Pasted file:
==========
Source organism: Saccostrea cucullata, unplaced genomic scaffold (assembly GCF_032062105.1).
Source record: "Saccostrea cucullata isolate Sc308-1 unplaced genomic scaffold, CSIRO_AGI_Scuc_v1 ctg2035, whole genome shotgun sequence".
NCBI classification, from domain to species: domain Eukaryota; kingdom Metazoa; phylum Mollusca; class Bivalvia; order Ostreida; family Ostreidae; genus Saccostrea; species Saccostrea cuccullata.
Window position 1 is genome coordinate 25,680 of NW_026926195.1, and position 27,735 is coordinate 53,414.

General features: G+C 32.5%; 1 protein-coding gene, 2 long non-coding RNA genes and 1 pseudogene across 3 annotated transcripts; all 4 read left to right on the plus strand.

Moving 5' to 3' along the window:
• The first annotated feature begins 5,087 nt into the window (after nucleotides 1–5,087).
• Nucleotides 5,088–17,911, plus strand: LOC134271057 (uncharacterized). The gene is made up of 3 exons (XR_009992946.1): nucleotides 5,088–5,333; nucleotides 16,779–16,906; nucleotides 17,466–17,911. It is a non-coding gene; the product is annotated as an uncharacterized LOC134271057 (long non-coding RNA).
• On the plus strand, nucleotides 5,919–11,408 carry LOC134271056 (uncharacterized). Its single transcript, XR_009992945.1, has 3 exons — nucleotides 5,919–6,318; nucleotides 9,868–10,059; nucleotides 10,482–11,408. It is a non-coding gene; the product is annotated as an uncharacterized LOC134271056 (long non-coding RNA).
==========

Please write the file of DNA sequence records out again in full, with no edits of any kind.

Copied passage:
Source organism: Saccostrea cucullata, unplaced genomic scaffold (assembly GCF_032062105.1).
Source record: "Saccostrea cucullata isolate Sc308-1 unplaced genomic scaffold, CSIRO_AGI_Scuc_v1 ctg2035, whole genome shotgun sequence".
NCBI classification, from domain to species: domain Eukaryota; kingdom Metazoa; phylum Mollusca; class Bivalvia; order Ostreida; family Ostreidae; genus Saccostrea; species Saccostrea cuccullata.
Window position 1 is genome coordinate 25,680 of NW_026926195.1, and position 27,735 is coordinate 53,414.

General features: G+C 32.5%; 1 protein-coding gene, 2 long non-coding RNA genes and 1 pseudogene across 3 annotated transcripts; all 4 read left to right on the plus strand.

Moving 5' to 3' along the window:
• The first annotated feature begins 5,087 nt into the window (after nucleotides 1–5,087).
• Nucleotides 5,088–17,911, plus strand: LOC134271057 (uncharacterized). The gene is made up of 3 exons (XR_009992946.1): nucleotides 5,088–5,333; nucleotides 16,779–16,906; nucleotides 17,466–17,911. It is a non-coding gene; the product is annotated as an uncharacterized LOC134271057 (long non-coding RNA).
• On the plus strand, nucleotides 5,919–11,408 carry LOC134271056 (uncharacterized). Its single transcript, XR_009992945.1, has 3 exons — nucleotides 5,919–6,318; nucleotides 9,868–10,059; nucleotides 10,482–11,408. It is a non-coding gene; the product is annotated as an uncharacterized LOC134271056 (long non-coding RNA).